The Doodler: Why was this artistic serial killer never caught by the police?
Between January 1974 and September 1975, a man terrorized the gay community in San Francisco. The killer, who has never been identified or caught, picked up his victims from the various gay bars the city has to offer. He would sketch them, then kill them by stabbing them. This earned him the title of The Doodler.
The total number of victims isn’t definitely known, however, police estimate that The Doodler is responsible for anywhere between five and sixteen victims. They were all white males and suffered stab wounds in the front and back of their bodies in similar locations.
Despite the fact that his identity is unknown, descriptions for the perpetrator did emerge. He was described as a young man of African descent, between the ages of 16 & 25. In recent years, investigators released new information about The Doodler’s potential identity and offered a reward for anything with the information. Here is what we know.
Confirmed victim 1: Gerald Cavanaugh
Gerald Cavanaugh was forty-nine at the time of his murder. He was Canadian but was living in San Francisco. Interviews with his family since his death revealed that Cavanaugh had not ever come out to his family. Little details about his personal life were ever uncovered. Other than the fact that he worked in some kind of mattress factory and was believed to be single, not much else surfaced about the man.
On January 27, 1974, his body was discovered by the water on San Francisco’s Ocean Beach – a spot notorious for gay hookups at the time. He was fully clothed and had been stabbed multiple times just hours before his body was discovered. Self-defense wounds identified on his hands suggested that Cavanaugh struggled for his life.
Confirmed victim 2: Joe “Jae” Stevens
Jae was a female trans worker in a gay club in San Francisco where they worked as a comedian and entertainer. The day before their death, they were seen at their place of employment. Jae’s body was found on June 25, 1974, at Spreckels Lake in San Francisco. Spreckels Lake is less than three miles from Ocean Beach, where the previous victim was found.
Officers suspect that Jae was alive when they were at Spreckels Lake and probably went there willingly. When his body was found, they had only been dead for a short while.
Confirmed victim 3: Klaus Christmann
There were some irregularities between Christmann’s case and the previous victims. He was actually married with children and was found with all his clothes on in the possession of some kind of makeup case. Officers suspected he was a closeted gay man.
Christmann suffered more stab wounds than the other victims and his throat was slashed several times too. He was a German-American immigrant. Eventually, his remains were transported back to Germany.
Confirmed victim 4: Frederick Capin
Capin served in the U.S. Navy before taking up employment as a nurse. Because of his employment choices, the state had his fingerprints on record, which made identifying his body easy. Capin’s body was found on May 12, 1975, in much the same state as the other victims. He suffered stab wounds.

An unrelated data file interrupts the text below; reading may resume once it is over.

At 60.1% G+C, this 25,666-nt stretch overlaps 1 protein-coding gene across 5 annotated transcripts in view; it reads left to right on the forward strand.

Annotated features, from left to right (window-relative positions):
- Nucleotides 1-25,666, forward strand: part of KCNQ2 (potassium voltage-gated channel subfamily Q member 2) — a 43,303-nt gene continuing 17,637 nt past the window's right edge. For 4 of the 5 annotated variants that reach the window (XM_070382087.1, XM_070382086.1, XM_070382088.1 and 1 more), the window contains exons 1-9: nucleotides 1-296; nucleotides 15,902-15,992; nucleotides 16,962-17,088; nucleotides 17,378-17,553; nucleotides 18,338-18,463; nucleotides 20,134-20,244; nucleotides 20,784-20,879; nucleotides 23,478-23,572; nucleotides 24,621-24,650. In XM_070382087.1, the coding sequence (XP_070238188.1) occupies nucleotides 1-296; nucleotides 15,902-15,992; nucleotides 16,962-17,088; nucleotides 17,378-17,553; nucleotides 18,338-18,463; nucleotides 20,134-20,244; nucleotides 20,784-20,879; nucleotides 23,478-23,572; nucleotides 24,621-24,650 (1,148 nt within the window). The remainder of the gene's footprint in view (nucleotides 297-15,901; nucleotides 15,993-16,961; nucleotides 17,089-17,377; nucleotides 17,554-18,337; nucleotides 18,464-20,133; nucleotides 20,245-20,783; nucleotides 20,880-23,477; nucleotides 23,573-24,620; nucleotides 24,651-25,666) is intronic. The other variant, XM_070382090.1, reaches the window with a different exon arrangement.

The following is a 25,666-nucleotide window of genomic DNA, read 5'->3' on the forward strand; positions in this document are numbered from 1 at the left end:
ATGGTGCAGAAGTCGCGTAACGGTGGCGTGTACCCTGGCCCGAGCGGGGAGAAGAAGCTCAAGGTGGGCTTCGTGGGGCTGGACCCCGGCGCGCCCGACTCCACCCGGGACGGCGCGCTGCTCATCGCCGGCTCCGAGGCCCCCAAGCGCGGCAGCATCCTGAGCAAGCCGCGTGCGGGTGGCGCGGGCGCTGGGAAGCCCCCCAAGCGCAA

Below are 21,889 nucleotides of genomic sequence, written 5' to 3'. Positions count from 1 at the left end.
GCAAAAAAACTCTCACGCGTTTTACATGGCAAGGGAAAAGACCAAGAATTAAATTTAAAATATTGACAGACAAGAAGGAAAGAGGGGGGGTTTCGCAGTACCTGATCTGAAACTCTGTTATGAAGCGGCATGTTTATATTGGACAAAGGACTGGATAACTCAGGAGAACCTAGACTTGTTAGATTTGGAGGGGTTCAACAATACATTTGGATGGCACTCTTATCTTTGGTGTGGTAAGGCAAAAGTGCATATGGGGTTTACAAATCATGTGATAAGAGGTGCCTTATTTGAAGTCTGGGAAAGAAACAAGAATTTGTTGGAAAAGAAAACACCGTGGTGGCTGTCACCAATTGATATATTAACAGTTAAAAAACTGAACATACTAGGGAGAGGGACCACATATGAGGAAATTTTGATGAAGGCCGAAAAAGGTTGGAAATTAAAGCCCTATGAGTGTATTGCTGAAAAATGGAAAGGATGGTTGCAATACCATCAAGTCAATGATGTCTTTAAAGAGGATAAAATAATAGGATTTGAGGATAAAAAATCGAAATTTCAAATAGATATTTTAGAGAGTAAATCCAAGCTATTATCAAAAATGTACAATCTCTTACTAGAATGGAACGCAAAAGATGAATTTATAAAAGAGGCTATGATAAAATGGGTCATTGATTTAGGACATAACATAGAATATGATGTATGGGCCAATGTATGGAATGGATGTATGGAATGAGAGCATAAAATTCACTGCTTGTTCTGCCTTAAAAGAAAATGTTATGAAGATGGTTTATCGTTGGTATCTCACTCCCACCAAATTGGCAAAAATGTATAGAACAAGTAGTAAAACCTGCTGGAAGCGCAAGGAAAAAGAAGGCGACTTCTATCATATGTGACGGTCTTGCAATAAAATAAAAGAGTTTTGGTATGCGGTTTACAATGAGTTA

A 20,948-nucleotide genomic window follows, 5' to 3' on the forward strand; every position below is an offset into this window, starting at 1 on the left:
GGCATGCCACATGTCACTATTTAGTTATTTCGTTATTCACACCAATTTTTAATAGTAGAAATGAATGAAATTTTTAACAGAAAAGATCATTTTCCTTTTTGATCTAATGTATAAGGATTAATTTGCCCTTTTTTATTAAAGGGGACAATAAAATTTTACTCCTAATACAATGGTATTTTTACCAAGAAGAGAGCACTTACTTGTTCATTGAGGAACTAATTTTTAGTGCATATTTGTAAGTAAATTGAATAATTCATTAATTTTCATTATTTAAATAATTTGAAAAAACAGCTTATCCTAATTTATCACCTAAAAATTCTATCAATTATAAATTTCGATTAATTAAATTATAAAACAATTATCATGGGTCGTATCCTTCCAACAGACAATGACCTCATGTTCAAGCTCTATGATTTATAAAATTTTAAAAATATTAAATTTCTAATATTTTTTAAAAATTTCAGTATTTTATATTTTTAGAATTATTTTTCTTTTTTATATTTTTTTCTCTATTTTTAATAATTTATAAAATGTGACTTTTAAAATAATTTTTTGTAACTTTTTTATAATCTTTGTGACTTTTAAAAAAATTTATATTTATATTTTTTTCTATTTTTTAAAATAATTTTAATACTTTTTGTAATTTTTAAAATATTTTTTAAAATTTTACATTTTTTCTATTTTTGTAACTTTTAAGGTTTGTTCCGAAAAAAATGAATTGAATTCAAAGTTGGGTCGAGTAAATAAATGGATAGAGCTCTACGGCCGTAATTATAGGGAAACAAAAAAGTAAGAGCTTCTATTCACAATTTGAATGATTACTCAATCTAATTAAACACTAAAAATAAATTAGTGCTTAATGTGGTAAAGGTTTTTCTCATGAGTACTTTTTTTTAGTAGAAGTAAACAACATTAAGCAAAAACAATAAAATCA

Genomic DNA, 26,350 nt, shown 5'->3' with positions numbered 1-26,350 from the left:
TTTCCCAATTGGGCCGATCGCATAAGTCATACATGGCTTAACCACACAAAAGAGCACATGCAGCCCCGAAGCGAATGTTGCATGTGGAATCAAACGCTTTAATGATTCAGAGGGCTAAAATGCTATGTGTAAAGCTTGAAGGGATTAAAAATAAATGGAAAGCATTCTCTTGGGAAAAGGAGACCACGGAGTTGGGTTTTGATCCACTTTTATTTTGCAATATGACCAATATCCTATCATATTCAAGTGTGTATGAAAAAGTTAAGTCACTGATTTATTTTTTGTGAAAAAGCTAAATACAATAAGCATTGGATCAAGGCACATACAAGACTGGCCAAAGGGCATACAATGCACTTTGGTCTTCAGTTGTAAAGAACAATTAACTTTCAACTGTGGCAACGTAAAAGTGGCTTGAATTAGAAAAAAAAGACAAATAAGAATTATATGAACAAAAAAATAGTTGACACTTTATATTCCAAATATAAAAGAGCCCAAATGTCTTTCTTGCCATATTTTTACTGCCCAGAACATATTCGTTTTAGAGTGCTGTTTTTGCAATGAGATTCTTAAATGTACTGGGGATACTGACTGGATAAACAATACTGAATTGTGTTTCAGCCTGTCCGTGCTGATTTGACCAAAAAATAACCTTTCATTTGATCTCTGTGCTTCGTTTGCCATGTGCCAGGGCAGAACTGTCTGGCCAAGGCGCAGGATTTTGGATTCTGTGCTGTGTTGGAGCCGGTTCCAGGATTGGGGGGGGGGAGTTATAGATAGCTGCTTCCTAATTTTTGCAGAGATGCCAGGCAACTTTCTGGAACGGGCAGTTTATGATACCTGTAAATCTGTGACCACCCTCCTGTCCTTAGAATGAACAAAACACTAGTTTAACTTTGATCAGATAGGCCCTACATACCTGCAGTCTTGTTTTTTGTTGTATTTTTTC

Capin was 32 at the time of his death, however little else is known about his personal life. Also found seashore adjacent, investigators believe Frederick Capin’s body had been moved as there were drag marks in the sand measuring approximately twenty feet.
Confirmed victim 5: Harald Gullburg
Gullburg’s body was discovered in the same general area as all the other victims on June 4, 1975. At the time of his death, he was 66 years old. Unlike the other victims, he was not found right away. When his body was located, Gullburg was approximately two weeks into decomposition.
There remain some inconsistencies with his case. Gullburg’s underwear were missing from the scene and the man’s pants were unzipped. In addition to his state of undress, he was also much older than the other victims.
At the time, police did have a suspect in mind. There were actually three surviving victims that chose not to testify in court details because they did not want to out themselves at that time. Homophobia was rife within the country as the aids epidemic was prevalent. The suspect in question cooperated with the police but never admitted guilt to the crimes. He was never charged. The identity of the suspect has never been released.
The police investigated several more leads, but the case went dead sometime around 1977. Many have criticized the manner in which the police handled the investigation, claiming sloppy & lazy police work on account of homophobia.
In 2019, San Francisco Police began talking about the case again. A new sketch of what the potential suspect could look like now was released by the police. They also released an audio file that was not released previously of a call by an anonymous man reporting that he had found a body along the beach. This coincided with the first homicide.
Police are now offering a $100,000 reward for anyone that comes forward with information that could lead police to the culprit. DNA forensic testing has also advanced immensely since that time, and police are investigating those avenues as well.